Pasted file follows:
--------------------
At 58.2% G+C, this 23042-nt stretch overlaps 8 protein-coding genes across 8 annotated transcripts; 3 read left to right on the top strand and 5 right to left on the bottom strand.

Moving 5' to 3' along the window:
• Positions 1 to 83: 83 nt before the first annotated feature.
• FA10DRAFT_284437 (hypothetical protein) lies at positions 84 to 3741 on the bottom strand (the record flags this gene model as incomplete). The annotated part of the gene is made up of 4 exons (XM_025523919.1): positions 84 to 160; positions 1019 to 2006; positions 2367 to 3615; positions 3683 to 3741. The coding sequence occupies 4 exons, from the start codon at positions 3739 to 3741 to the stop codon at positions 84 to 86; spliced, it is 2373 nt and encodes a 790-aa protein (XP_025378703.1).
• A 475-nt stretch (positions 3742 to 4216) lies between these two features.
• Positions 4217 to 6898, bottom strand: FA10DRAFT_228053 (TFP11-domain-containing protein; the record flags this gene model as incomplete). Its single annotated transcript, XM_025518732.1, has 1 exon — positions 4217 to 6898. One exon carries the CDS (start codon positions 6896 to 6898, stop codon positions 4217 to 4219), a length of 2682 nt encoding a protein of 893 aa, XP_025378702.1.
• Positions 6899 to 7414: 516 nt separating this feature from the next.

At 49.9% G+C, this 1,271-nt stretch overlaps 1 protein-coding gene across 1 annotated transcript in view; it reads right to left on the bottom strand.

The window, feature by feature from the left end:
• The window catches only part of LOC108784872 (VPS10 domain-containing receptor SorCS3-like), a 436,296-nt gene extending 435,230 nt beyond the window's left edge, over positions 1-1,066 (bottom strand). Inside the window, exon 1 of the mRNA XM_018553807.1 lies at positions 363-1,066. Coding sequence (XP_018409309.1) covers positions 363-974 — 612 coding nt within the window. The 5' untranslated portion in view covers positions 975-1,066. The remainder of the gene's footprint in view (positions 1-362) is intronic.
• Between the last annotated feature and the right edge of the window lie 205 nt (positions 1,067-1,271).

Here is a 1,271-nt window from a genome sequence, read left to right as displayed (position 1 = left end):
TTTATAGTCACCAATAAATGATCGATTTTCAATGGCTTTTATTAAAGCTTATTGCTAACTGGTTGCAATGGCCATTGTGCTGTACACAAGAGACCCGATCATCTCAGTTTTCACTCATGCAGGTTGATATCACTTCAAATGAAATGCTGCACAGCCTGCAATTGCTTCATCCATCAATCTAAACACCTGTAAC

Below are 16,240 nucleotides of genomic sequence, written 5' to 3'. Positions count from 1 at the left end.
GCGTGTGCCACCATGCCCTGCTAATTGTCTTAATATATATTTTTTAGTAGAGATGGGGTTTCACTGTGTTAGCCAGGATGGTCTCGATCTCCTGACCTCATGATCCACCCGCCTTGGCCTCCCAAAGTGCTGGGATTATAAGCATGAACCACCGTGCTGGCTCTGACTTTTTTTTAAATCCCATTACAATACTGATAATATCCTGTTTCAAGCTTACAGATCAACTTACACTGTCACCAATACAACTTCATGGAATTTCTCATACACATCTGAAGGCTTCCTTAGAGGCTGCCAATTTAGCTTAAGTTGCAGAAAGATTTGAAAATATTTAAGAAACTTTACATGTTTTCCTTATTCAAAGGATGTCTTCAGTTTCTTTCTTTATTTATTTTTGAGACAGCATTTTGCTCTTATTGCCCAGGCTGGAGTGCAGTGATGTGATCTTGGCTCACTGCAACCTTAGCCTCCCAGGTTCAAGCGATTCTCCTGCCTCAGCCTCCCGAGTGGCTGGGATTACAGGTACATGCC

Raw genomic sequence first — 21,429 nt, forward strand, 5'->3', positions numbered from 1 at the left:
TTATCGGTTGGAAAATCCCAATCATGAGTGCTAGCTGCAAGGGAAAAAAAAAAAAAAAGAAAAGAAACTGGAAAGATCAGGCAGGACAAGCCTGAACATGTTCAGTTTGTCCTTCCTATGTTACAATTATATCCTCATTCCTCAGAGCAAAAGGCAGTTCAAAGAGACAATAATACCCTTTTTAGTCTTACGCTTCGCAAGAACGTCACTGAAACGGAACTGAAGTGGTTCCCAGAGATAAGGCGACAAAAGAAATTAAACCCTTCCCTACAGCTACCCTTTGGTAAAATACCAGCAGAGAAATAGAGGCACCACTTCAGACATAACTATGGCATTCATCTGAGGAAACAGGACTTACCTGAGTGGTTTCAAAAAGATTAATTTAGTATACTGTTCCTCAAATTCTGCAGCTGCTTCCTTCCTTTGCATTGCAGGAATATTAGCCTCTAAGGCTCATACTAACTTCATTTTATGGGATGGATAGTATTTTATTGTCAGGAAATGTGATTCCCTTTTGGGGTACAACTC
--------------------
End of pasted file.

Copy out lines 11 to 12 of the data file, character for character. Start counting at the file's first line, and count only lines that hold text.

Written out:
• Between the last annotated feature and the right edge of the window lie 205 nt (positions 1,067-1,271).

Here is a 1,271-nt window from a genome sequence, read left to right as displayed (position 1 = left end):